Traditional retail financial institutions can’t become a true ‘Bank of the Future’ using the same strategies and the same cultural mindset that they had in the past. Banks and credit unions need to find the talent, leadership and strategic direction to disrupt the status quo.
Representatives of major banks, US and European, repeat two mantras that seem to be part of some ‘Learned Helplessness Support Group‘. Mantras so ingrained that bankers won’t, or in some cases can’t, see past them. Risk-averse practices, compliance requirements, and sensitivity around data and cost are often cited as the barriers to why innovation doesn’t occur. But these are shorthand for maintaining the status quo.
“There’s no budget” they cry, as if their bank doesn’t already spend a huge amount of money on IT, lose money through mass inefficiencies, and waste a lot of money on frivolous activities.
“The burden of regulation has killed our naturally innovative spirit” they complain. Banks are highly regulated entities, true. But in an open banking future, the part that is heavily regulated – essentially the holding and moving money part – will only be one element of what constitutes the provision and, crucially, the delivery of financial services. The ‘naturally innovative’ point is moot, at best.
When this point was raised during a panel at a recent banking event, a major bank representative smiled and said, “We’ve already been disintermediated many times by mortgage and insurance brokers, so bring it on.” While it makes for a pithy response on stage and raised a few laughs, this attitude reveals itself in the launch of tools such as Personal Financial Management (PFM) that work poorly, offers limited value and has limited take up.
That merely reinforces that these ‘things’ are poor products, roundly rejected by increasingly digitally savvy and discerning customers. This mind-set ignores three drivers that other players in and around this market are recognizing and responding to.
Drivers of Change and Innovation
The first and most important driver is peoples’ attitudes, behaviors and expectations, which have been shaped notably by the world’s biggest tech brands. Under their influence, people have come to expect services that function perfectly, are available on demand, and are increasingly personalized.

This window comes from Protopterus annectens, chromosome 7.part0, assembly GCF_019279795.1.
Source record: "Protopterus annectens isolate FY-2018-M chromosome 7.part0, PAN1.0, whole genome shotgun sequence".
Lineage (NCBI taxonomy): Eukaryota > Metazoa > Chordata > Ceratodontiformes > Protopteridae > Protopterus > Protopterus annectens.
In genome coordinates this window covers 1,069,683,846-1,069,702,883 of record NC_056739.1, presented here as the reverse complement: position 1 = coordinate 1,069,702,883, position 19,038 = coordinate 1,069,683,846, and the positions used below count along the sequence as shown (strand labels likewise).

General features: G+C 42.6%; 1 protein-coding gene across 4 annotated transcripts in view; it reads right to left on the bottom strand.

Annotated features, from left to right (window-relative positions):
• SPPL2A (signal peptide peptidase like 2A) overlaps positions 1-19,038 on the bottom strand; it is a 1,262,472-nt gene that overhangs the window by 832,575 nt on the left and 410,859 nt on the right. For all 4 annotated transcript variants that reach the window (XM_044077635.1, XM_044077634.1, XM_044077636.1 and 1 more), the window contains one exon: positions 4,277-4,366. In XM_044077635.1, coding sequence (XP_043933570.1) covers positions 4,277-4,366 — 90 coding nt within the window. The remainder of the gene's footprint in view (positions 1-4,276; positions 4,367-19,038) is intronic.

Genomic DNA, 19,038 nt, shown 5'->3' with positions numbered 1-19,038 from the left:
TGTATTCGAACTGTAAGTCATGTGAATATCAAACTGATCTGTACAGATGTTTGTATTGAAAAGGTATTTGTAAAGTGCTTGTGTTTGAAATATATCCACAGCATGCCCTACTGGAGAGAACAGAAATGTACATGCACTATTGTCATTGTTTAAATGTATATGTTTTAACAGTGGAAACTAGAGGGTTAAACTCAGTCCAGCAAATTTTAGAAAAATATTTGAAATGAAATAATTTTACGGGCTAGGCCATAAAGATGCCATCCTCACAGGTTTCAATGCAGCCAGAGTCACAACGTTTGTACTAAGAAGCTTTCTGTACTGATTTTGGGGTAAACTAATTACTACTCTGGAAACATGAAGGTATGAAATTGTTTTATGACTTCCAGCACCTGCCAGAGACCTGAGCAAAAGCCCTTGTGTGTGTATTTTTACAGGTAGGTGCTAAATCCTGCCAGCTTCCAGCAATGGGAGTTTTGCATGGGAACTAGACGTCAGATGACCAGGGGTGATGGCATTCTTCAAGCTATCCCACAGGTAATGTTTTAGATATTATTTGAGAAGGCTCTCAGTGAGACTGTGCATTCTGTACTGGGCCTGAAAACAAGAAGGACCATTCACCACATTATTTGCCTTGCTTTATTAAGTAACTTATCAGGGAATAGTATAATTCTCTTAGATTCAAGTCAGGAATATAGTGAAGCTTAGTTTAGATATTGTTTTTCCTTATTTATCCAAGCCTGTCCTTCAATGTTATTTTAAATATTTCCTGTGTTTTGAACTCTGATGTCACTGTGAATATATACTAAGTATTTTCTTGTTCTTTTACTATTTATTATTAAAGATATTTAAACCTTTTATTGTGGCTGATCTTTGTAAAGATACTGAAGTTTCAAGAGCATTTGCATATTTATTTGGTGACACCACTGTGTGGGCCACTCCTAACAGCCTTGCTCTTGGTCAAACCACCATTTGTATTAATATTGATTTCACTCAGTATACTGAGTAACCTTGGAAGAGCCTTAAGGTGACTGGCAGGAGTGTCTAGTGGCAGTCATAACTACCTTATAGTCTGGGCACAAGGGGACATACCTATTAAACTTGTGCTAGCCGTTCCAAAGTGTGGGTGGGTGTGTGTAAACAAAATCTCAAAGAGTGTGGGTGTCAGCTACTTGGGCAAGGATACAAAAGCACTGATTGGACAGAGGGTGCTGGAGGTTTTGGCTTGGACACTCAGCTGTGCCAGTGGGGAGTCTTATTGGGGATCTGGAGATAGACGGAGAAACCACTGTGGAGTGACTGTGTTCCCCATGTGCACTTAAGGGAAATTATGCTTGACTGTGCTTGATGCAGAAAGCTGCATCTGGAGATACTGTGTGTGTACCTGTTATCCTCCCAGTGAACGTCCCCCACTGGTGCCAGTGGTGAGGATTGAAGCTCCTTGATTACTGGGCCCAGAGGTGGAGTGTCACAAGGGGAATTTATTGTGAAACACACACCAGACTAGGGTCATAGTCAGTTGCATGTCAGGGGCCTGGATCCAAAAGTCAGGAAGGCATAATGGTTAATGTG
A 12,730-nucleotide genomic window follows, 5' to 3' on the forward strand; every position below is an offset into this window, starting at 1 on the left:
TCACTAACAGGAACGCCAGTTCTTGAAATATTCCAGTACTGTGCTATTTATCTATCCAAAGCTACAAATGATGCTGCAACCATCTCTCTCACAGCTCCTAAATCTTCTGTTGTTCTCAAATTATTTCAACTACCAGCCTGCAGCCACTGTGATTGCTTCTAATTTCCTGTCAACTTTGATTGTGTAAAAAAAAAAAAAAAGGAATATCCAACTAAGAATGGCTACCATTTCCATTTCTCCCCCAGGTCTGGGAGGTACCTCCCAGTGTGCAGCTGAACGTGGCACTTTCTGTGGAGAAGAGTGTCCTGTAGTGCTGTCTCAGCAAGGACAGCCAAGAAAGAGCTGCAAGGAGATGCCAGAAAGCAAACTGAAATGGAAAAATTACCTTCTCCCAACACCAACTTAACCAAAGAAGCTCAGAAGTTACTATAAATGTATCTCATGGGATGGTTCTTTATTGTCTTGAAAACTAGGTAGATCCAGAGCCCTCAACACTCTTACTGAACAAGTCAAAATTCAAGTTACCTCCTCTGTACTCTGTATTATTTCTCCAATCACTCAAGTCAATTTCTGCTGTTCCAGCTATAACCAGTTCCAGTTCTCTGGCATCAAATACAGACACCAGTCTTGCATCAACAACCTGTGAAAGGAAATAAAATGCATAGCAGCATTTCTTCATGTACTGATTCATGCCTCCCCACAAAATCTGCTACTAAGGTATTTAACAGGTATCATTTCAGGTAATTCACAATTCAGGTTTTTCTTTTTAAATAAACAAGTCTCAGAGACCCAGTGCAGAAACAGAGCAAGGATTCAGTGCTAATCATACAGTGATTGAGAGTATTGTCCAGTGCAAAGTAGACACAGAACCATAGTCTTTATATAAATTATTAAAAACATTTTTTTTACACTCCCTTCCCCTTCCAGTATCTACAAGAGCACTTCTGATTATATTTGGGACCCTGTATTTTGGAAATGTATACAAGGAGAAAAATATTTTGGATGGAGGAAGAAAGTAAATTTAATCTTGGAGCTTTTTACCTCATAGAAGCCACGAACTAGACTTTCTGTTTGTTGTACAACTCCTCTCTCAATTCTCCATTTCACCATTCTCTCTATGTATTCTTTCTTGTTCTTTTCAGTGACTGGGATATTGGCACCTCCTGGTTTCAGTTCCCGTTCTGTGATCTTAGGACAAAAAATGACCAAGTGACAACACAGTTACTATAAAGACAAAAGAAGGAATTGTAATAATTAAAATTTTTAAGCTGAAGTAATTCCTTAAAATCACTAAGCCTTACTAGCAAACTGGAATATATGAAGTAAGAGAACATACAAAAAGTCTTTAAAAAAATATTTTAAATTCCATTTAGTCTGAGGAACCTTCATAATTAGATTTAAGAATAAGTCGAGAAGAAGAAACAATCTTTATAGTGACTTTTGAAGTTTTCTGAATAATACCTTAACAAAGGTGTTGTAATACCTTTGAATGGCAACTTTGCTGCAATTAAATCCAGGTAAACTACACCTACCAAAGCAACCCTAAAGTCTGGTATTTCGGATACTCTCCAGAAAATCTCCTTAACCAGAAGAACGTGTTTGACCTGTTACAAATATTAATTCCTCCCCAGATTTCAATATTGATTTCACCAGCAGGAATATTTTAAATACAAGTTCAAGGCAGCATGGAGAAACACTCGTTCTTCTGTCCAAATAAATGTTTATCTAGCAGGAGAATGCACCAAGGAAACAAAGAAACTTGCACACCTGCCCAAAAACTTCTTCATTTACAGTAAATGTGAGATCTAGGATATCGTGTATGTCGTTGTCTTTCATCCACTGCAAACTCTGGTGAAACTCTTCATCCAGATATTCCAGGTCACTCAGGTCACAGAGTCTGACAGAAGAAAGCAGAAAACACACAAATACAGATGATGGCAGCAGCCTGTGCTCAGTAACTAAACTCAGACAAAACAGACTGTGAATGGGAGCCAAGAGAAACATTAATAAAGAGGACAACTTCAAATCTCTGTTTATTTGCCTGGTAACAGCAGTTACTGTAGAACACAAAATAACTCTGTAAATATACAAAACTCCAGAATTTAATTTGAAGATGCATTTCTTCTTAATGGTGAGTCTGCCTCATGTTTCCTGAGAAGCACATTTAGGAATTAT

The second driver is technology that allows firms to shape, hone and deliver against those customer expectations – that means the ability to gather and interpret data and do useful and interesting things with it. And critically, it also includes engagement technology, enabling a two-way communication with consumers, including through natural language interfaces such as Amazon Alexa and Google Assistant.
The third driver comes from new competitors entering the financial services space, but not necessarily competing head-on with banks to sell banking products. It can equally mean building expertise in areas where banks have never played, but are going to be absolutely vital to success in the future: the innovative ways of gathering insight, understanding consumers and being able to engage naturally with them to deliver services that are both valuable and pleasurable.
A Different Type of Competitor
The companies occupying the new competitive space are not traditional competitors for banks, and therefore banks have not felt the loss of the territory these companies have claimed. This reveals itself in the pithy disintermediation comment from the banker at the industry event, because it means that banks have not fully understood and responded to the nature of the competitive threat they face.
The advantages of big tech firms are simple and powerful: enormous customer reach and brand recognition, and a level of emotional trust that banks don’t have. What makes them particularly dangerous for other players is their mind-set of deploying new services, viewing financial services as another way to facilitate their business model.
These large tech companies have no reverence for anybody else’s business model, and they will casually disrupt without any sense that they should not be on that territory. Equally, they’ve got very little reverence for their own business model – they will iterate it repeatedly to deliver a better service, to grow faster, to own more share of heart – not just mind.
A Business Fit for Yesterday
The risk is growing that banks are dominated by people with the skills needed to answer a set of strategic concerns that were central to the recovery from financial crisis. Metro Bank in the U.K. is often cited as an example of a new bank ‘challenging’ the establishment, but it is, in reality, what bank branches should have been more than decade ago … a model for yesterday.
The post-crisis years have seen digitalization accelerate across all areas of business. As they frame a human-centric strategy for the years ahead, banks must now reassess the blend of behaviors and skills in their boardrooms as well as their ability to attract the all-embracing talent they need right through the organization – reflective of today’s customers.
This means developing a deeper understanding of consumer needs and behaviors, and to harness data and computing innovations to create services and experiences that will fit seamlessly into the daily lives of these households. To achieve this, banks must attract the right kinds of technology talent, but just as importantly, they will need people who can bring the necessary level of insight and empathy for consumers: behavioral psychologists and ethnographers, for example.
Do banks have the range of skills they will need at board or executive level to frame a strategy that will depend increasingly on technology and human insight? And, are they attracting the right kinds of talent further down the organization to deliver the next generation of services?
Continue reading here: Just Do It: The Bank of the Future Doesn’t Include Excuses